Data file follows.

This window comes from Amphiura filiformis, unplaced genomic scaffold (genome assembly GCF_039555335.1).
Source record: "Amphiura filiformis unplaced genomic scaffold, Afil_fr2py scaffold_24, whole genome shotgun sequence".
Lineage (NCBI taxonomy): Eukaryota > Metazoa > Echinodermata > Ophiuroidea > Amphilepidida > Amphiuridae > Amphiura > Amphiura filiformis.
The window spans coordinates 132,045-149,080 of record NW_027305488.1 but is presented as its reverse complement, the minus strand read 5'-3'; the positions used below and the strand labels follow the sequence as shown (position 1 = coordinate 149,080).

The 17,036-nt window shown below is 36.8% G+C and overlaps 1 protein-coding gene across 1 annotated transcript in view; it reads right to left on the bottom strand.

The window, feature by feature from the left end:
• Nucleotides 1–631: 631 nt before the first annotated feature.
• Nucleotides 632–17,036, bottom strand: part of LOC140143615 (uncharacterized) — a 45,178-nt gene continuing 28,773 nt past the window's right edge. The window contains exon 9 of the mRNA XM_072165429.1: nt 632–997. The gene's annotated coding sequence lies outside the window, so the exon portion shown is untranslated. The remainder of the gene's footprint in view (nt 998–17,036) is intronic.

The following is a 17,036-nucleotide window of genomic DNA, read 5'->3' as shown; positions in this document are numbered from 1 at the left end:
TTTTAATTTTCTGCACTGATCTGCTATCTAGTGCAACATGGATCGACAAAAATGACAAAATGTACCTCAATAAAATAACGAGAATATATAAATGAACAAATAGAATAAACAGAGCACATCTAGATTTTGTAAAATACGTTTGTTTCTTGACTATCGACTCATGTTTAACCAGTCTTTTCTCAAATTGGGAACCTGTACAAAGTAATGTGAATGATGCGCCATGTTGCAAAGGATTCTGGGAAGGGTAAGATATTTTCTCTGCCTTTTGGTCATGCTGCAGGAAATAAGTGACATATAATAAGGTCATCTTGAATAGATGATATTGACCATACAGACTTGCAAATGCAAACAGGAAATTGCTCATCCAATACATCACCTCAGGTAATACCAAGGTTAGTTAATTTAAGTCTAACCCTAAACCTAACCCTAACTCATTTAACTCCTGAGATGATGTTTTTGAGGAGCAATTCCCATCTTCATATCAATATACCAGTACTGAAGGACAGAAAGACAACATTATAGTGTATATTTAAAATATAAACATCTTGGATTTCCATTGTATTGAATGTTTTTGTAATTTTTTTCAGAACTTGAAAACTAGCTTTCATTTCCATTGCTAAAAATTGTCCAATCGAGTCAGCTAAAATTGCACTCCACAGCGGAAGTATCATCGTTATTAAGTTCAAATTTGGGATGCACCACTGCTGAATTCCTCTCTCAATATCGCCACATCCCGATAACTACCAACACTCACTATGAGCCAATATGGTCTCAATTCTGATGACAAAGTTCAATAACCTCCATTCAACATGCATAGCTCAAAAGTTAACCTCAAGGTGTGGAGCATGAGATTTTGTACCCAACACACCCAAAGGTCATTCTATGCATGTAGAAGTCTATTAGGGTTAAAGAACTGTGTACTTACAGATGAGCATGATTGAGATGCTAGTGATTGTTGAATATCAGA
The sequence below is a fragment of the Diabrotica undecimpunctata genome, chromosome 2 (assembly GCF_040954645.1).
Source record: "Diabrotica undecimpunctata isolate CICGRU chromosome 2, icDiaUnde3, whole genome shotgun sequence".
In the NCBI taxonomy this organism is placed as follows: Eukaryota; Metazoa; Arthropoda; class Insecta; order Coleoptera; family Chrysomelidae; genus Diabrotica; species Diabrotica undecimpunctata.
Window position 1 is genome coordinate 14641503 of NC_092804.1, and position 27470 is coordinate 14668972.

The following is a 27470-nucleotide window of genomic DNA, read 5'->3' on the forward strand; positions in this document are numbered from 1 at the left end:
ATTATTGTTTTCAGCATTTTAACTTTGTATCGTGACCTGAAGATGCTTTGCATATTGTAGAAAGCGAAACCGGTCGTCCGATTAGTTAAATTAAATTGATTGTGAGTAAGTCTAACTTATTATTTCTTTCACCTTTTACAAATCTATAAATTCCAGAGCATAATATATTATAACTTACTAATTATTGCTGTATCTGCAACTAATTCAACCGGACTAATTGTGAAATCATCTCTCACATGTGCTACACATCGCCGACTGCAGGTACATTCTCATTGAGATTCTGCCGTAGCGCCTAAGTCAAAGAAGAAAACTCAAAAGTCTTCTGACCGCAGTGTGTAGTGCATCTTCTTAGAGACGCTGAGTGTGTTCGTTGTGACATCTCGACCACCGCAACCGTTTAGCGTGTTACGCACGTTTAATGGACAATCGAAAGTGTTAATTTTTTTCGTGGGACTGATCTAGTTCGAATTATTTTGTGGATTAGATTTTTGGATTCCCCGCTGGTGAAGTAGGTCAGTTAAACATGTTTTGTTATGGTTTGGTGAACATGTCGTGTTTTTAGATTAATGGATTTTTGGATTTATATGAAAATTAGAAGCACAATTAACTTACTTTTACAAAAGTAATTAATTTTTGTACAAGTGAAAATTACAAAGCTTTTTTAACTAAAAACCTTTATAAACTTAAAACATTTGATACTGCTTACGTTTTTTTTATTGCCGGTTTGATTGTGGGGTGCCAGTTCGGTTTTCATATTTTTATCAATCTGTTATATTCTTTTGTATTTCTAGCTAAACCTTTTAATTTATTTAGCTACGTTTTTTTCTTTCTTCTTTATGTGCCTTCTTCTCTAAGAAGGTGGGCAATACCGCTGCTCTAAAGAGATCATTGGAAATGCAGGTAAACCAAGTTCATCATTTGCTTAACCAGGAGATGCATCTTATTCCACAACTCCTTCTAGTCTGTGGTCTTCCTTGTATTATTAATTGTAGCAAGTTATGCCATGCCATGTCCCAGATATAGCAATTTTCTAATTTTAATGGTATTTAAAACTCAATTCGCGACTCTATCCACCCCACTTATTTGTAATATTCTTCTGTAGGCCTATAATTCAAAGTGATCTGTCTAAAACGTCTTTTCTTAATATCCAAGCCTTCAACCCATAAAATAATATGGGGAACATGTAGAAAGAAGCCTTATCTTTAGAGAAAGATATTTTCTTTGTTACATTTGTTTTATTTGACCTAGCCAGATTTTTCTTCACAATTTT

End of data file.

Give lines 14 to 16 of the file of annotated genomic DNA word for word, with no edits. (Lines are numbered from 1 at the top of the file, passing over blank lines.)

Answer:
Window position 1 is genome coordinate 14641503 of NC_092804.1, and position 27470 is coordinate 14668972.

The following is a 27470-nucleotide window of genomic DNA, read 5'->3' on the forward strand; positions in this document are numbered from 1 at the left end:
ATTATTGTTTTCAGCATTTTAACTTTGTATCGTGACCTGAAGATGCTTTGCATATTGTAGAAAGCGAAACCGGTCGTCCGATTAGTTAAATTAAATTGATTGTGAGTAAGTCTAACTTATTATTTCTTTCACCTTTTACAAATCTATAAATTCCAGAGCATAATATATTATAACTTACTAATTATTGCTGTATCTGCAACTAATTCAACCGGACTAATTGTGAAATCATCTCTCACATGTGCTACACATCGCCGACTGCAGGTACATTCTCATTGAGATTCTGCCGTAGCGCCTAAGTCAAAGAAGAAAACTCAAAAGTCTTCTGACCGCAGTGTGTAGTGCATCTTCTTAGAGACGCTGAGTGTGTTCGTTGTGACATCTCGACCACCGCAACCGTTTAGCGTGTTACGCACGTTTAATGGACAATCGAAAGTGTTAATTTTTTTCGTGGGACTGATCTAGTTCGAATTATTTTGTGGATTAGATTTTTGGATTCCCCGCTGGTGAAGTAGGTCAGTTAAACATGTTTTGTTATGGTTTGGTGAACATGTCGTGTTTTTAGATTAATGGATTTTTGGATTTATATGAAAATTAGAAGCACAATTAACTTACTTTTACAAAAGTAATTAATTTTTGTACAAGTGAAAATTACAAAGCTTTTTTAACTAAAAACCTTTATAAACTTAAAACATTTGATACTGCTTACGTTTTTTTTATTGCCGGTTTGATTGTGGGGTGCCAGTTCGGTTTTCATATTTTTATCAATCTGTTATATTCTTTTGTATTTCTAGCTAAACCTTTTAATTTATTTAGCTACGTTTTTTTCTTTCTTCTTTATGTGCCTTCTTCTCTAAGAAGGTGGGCAATACCGCTGCTCTAAAGAGATCATTGGAAATGCAGGTAAACCAAGTTCATCATTTGCTTAACCAGGAGATGCATCTTATTCCACAACTCCTTCTAGTCTGTGGTCTTCCTTGTATTATTAATTGTAGCAAGTTATGCCATGCCATGTCCCAGATATAGCAATTTTCTAATTTTAATGGTATTTAAAACTCAATTCGCGACTCTATCCACCCCACTTATTTGTAATATTCTTCTGTAGGCCTATAATTCAAAGTGATCTGTCTAAAACGTCTTTTCTTAATATCCAAGCCTTCAACCCATAAAATAATATGGGGAACATGTAGAAAGAAGCCTTATCTTTAGAGAAAGATATTTTCTTTGTTACATTTGTTTTATTTGACCTAGCCAGATTTTTCTTCACAATTTT